Every year Lapping also sets a personal goal to develop a new product or make improvements in existing products to keep the company on the cutting edge. The latest innovation Lapping developed is the Slidewall® Trac System, which was introduced in 2013. The system gives tent sidewalls the ability to slide from side to side.

The personal touch

Like many successful managers, Lapping practices a form of “management by walking around,” making it a point even on the busiest days to make the rounds. “Being accessible and engaging frequently with employees is extremely important to me,” he says. “You can’t accomplish this by sitting in an office. This [practice] also becomes a coaching exercise to instill the importance of sharing goals and standards with everyone. It still amazes me to see how much can be achieved by this daily interaction.”

As Lapping makes the rounds, he’s likely to encounter a few babies and dogs along the way—his policy at Economy Tent is that employees are allowed to bring newborns and dogs to work. “I’ve always felt that our employees are our most important asset,” Lapping says. “Creating this kind of environment helps them out and makes things a bit more personal. There have been six babies in the building over the last 10 years, which enables employees to return to work sooner and gives them a level of comfort to have their newborns with them for longer.” Lapping says the practice doesn’t adversely affect productivity at all, and that the other employees participate in helping the mom care for the baby.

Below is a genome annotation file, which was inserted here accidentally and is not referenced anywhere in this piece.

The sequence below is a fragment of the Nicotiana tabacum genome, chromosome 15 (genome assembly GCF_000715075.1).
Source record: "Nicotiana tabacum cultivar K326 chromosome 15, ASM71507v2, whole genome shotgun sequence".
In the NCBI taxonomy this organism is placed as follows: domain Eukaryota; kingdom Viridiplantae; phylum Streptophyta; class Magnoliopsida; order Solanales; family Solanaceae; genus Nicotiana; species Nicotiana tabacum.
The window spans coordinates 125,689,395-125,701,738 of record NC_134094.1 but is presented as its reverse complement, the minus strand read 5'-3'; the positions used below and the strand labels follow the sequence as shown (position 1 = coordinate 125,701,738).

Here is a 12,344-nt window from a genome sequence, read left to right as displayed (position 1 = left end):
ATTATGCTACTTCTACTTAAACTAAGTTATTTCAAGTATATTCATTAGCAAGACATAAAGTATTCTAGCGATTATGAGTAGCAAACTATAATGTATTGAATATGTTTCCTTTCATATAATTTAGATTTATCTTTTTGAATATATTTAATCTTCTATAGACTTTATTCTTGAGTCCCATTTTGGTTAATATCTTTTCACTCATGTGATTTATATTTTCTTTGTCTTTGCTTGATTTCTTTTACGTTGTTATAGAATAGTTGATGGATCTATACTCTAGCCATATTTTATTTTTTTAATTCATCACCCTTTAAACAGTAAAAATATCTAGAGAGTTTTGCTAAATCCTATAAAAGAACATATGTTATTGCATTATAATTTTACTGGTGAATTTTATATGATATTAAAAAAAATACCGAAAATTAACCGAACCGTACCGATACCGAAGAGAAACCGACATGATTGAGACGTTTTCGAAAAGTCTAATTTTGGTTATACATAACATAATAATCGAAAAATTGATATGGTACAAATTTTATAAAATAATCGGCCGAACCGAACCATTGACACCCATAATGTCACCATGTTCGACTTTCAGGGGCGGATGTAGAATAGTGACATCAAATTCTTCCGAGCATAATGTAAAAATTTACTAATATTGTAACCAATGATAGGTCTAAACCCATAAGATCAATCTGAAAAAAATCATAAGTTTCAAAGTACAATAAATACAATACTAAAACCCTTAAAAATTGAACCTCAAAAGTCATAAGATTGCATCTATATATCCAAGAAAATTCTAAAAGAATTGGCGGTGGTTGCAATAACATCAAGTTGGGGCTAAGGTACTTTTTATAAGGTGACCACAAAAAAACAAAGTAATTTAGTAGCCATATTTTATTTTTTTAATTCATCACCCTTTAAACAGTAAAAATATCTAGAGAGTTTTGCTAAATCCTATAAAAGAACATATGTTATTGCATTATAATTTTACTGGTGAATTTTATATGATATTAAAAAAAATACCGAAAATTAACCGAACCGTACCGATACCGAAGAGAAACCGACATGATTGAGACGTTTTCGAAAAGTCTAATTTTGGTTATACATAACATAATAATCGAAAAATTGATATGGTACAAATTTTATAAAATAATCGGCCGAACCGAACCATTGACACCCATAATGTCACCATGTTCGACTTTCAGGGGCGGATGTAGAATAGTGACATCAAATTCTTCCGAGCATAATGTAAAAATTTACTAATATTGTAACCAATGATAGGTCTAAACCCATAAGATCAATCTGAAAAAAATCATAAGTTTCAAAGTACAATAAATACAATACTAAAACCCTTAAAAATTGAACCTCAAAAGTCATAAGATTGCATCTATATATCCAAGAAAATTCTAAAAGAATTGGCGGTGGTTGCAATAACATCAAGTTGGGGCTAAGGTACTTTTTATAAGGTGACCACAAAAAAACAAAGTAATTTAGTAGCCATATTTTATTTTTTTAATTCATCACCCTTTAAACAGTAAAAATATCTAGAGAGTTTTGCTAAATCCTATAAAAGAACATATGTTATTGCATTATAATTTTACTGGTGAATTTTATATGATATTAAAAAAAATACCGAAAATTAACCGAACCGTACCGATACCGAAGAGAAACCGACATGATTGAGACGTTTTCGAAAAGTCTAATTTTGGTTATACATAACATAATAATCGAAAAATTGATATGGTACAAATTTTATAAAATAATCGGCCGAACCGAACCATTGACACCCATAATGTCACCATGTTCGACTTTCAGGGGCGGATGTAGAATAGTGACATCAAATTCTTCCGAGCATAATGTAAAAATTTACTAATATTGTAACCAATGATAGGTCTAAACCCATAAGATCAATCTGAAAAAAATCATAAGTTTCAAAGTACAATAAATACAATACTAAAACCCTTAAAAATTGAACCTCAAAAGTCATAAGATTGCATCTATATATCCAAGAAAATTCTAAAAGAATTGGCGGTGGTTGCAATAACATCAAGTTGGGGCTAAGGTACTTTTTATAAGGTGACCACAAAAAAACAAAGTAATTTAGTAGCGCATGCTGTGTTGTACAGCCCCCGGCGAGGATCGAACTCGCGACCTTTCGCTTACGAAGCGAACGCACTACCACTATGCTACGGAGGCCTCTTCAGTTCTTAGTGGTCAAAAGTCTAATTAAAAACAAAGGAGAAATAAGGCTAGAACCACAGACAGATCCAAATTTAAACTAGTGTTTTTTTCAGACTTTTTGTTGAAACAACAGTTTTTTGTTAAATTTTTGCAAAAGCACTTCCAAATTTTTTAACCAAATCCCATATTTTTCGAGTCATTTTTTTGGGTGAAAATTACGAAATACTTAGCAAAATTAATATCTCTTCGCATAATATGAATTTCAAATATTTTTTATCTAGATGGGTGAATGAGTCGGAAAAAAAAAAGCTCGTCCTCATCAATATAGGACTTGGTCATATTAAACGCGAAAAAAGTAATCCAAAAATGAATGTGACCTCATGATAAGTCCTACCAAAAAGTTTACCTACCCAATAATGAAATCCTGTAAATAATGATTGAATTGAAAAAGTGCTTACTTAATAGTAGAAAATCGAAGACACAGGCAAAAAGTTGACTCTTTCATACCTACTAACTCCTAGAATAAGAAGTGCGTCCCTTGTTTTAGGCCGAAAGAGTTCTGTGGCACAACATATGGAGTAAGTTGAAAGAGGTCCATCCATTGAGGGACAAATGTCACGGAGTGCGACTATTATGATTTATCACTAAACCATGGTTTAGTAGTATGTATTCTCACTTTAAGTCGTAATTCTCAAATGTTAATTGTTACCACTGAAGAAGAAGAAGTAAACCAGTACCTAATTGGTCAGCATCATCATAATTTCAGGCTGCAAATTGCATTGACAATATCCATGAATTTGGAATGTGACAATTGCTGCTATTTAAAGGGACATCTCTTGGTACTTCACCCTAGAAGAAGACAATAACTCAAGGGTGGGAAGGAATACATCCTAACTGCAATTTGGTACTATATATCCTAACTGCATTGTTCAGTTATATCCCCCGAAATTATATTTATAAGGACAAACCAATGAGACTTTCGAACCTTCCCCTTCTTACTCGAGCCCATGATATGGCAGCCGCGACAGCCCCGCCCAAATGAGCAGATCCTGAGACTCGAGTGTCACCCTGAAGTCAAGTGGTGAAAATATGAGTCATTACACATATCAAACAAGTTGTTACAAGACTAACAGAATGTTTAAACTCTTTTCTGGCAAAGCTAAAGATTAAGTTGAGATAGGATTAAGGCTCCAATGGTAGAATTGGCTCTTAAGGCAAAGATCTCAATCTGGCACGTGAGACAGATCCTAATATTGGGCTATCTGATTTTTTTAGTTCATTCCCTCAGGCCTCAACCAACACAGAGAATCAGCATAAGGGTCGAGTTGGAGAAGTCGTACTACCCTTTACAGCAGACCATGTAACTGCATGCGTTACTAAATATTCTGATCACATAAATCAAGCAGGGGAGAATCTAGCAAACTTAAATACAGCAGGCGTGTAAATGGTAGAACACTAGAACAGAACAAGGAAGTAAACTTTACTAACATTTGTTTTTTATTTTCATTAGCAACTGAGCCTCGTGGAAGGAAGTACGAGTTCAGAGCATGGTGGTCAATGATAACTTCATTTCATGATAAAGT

Currently the company has up to four dogs that accompany employees to work—three yellow Labradors and one Yorkipoo. The dogs can be inside with employees or they can spend time in the dog pen outside, complete with cover for shade.

The acquisition

Economy Tent’s steady growth and its reputation for quality, value and innovation led to the company’s acquisition by Anchor Industries Inc., Evansville, Ind., in 2011. “We weren’t looking to be acquired, but the opportunity to be part of the most well-respected tent manufacturer in our industry was the perfect scenario,” Lapping says. “This has greatly helped to accelerate our growth, and I feel Economy’s performance has met everyone’s expectations.” Lapping points out that both companies benefit from being able to offer customers direct referrals for products that one company may not offer but the other does.

From two decades of working in retail to almost 25 years leading a respected tent manufacturing company, the business strengths that have contributed to Lapping’s success are the same—his ability to foresee problems, resolve business issues in a timely manner and stay focused on the matters at hand.

Sigrid Tornquist is a freelance author and editor based in St. Paul, Minn. She is also the associate editor of InTents magazine, a publication of the Industrial Fabrics Association International.  Photography by Betsy Hansen.